• Give up and wait for the Blahs to pass: Sometimes you really just need a day off. I’m an admitted workaholic, so I take a true day off once every 3-4 months. (A “true day off ” meaning that I plunk my butt on the couch and watch as much TV as I can in a single day.  See?  You wouldn’t be alone in couch potato-land. Come join me; it’s fun!) And I immediately feel guilty for it. But sometimes, you really just need to recharge the batteries. Our beloved phones can’t run on empty, so why should we? Remind yourself it’s okay to be a slacker every now and then, and give yourself a break. The Blahs will pass once your battery hits full and motivation will return with a vengeance.

Now, it’s your turn. What are your strategies for jump-starting motivation? Maybe you have some nifty tricks up your sleeve that I haven’t tried yet. Feel free to share in the comments below.  😉

Featured From the Archives: My Love Affair With Complex Narratives

Confession: I was going to use today’s post to wax poetic (or completely fangirl gush, I hadn’t decided yet) about one of the books I finished recently. But then I realized that next week already has two book reviews scheduled. So instead of subjecting to you to four straight posts of reviews, I figured I’d pull something from the archives. You’re welcome.

This particular post (which I can’t believe was written over TWO YEARS ago already) does have a certain relevance, though. Not just in my own work, but for what I look for in general. I suspect that a large portion of you out there are writers. And I further suspect that most of you, if not all of you, are aware of my position as Head of Acquisitions for REUTS Publications. (That’s not my official title, by the way, but you know what I mean.) And I would hazard that of those who both write and know I actively cull the query trenches for new victims (did I say that? I meant authors —  talented, amazing authors) there are even some who have heard or seen the #MSWL tag/site.

In case you haven’t though, that’s short for Manuscript Wish List, and yes, I have a profile there detailing what I’ve been tasked with finding. In it, you’ll see that I list “intricate, multi-layered narratives” as one of the things most likely to tickle my fancy. Some have even submitted with that particular desire mentioned in their query. But it seems not everyone really knows what that means.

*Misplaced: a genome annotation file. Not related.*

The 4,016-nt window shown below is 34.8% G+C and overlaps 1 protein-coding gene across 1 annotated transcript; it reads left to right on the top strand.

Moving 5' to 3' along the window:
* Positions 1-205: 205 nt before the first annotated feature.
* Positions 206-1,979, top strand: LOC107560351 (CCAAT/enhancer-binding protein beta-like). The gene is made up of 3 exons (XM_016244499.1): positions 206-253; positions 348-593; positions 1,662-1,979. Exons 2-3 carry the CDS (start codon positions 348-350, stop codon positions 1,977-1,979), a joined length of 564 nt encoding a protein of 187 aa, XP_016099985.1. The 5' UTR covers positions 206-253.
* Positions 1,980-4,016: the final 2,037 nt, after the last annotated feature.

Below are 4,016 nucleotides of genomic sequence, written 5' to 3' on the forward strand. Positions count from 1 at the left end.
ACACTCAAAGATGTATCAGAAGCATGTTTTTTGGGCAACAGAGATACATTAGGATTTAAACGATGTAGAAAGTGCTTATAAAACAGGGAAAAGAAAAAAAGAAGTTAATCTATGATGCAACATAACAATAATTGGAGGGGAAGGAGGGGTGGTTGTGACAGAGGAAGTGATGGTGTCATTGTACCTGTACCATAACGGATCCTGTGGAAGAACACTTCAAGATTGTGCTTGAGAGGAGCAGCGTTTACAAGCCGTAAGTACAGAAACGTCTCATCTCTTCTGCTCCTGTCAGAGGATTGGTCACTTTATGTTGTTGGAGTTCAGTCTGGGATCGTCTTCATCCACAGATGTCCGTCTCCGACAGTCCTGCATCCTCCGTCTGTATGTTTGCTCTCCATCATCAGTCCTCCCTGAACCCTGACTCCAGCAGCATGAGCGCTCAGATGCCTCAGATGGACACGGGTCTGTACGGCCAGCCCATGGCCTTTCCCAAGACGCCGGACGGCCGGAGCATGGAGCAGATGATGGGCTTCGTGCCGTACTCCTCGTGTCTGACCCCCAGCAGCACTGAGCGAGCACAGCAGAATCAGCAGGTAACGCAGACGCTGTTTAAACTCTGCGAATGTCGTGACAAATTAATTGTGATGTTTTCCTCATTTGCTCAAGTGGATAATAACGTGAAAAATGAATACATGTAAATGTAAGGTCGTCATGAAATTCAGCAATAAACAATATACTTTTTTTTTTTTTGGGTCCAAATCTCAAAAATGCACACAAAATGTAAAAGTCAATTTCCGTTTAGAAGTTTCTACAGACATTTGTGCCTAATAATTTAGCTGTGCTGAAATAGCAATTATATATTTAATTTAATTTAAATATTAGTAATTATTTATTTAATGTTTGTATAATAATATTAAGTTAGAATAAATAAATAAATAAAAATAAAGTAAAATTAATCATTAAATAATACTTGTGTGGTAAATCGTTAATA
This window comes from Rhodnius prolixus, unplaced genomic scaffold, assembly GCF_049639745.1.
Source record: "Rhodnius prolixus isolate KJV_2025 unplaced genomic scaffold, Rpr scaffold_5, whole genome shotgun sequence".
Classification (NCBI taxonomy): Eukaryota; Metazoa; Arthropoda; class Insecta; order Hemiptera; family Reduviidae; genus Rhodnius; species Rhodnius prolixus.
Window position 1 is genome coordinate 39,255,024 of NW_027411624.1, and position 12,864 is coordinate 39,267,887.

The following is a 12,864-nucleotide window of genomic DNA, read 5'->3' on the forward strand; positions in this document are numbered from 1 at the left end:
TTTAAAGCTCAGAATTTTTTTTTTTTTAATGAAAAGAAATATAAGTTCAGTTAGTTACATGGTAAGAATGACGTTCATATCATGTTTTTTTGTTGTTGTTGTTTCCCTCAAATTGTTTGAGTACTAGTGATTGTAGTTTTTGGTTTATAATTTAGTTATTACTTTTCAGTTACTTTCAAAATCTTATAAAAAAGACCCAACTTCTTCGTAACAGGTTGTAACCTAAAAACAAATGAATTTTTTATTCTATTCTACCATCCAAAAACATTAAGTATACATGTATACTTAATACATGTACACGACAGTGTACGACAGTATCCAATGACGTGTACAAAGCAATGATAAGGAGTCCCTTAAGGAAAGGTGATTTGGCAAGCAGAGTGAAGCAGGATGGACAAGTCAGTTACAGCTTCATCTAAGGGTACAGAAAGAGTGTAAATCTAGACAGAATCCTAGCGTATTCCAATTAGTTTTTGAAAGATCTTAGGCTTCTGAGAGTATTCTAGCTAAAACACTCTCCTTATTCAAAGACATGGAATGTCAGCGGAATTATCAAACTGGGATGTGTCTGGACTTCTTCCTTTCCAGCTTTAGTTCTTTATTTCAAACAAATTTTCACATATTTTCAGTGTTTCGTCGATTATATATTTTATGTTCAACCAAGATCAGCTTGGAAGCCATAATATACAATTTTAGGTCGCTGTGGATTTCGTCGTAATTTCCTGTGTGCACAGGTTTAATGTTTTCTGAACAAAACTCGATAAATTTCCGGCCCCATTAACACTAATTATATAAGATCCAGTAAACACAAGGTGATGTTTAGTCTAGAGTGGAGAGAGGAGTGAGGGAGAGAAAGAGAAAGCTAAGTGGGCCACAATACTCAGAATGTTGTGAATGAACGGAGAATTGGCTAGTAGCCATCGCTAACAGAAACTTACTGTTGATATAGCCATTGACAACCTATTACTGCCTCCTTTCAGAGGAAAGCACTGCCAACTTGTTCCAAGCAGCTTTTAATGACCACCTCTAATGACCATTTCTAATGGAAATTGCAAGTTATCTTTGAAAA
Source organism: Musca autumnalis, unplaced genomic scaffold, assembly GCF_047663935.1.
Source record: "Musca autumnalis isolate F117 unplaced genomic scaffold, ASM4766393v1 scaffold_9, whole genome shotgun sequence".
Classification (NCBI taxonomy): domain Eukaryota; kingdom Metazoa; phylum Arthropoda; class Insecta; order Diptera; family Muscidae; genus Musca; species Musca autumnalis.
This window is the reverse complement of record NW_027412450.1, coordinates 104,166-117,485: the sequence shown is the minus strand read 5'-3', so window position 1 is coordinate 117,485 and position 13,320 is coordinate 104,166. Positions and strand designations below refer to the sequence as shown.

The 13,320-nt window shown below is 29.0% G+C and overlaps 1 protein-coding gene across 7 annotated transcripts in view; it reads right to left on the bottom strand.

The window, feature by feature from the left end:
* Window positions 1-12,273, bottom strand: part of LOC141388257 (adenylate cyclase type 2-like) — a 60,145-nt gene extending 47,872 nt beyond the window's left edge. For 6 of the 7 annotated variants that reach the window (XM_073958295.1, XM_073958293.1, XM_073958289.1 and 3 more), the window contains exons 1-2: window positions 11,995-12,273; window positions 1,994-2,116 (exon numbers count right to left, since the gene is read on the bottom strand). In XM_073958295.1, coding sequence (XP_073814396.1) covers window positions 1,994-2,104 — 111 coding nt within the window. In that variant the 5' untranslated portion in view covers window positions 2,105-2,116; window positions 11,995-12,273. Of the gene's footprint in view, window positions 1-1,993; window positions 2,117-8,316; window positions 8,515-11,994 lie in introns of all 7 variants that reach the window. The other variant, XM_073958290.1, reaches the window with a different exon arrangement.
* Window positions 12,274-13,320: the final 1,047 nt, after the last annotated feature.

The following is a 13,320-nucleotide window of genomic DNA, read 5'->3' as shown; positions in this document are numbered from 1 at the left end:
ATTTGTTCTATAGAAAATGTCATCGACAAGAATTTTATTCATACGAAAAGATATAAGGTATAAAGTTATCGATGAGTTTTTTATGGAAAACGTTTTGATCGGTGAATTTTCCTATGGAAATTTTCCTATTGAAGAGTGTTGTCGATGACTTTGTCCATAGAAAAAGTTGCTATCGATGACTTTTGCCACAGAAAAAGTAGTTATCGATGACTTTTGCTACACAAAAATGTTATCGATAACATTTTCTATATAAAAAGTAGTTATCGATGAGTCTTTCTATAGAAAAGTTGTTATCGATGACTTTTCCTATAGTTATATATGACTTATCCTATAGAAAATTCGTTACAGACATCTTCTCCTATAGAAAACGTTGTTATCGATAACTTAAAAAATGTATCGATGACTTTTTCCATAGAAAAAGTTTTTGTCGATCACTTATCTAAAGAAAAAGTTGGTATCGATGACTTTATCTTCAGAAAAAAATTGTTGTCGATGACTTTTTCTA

Which brings us to today’s topic: defining exactly what I mean when I say “intricate, multi-layered narratives.” Keep in mind that this was primarily written in reference to my own work, but the definitions toward the bottom are certainly useful for querying authors. (And to those thinking of submitting to REUTS/me: bonus points if you use the correct terminology in your query. 😉 )

My Love Affair With Complex Narratives

by Kisa Whipkey

Originally Posted on 3/29/13

I had a revelation this week — I’m completely infatuated with complex narratives. More than infatuated, I’m like an obsessed stalker. I already knew that my WIP was a complicated son-of-a-gun, with layers upon layers of intricate plot threads. But when my “simple” rewrite of The Bardach suddenly decided to morph into a complete overhaul with an added web of complexity, I started to wonder if it was a pattern.

Every writer has their go-to storytelling device, and apparently, this is mine. Like some kind of virus viciously mutating my fluffy little ideas into beefy, hulk-like variations with mental disorders, complex narration has spread through almost all of my plot bunnies. I suppose that really shouldn’t be a surprise, given the type of entertainment I tend to gravitate toward (they do say writers should write what they love to read), but still.

Why do I feel the need to complicate everything? Is it to push myself out of my comfort zone, testing my limits as a writer and forcing myself to rise to the challenge? Or is it simply that those are the stories I most enjoy as a reader? I’m honestly not sure, but I suspect it’s a little bit of both.

I’ve been writing for a long time now — over 20 years if you count the embarrassing grade-school attempts my mom continues to mortify me with whenever she gets the chance. (Love you, Mom!) And I’ve been an avid reader for even longer. So maybe it was a natural progression that I would grow past the simple narratives and start searching for things that were more complicated and therefore interesting.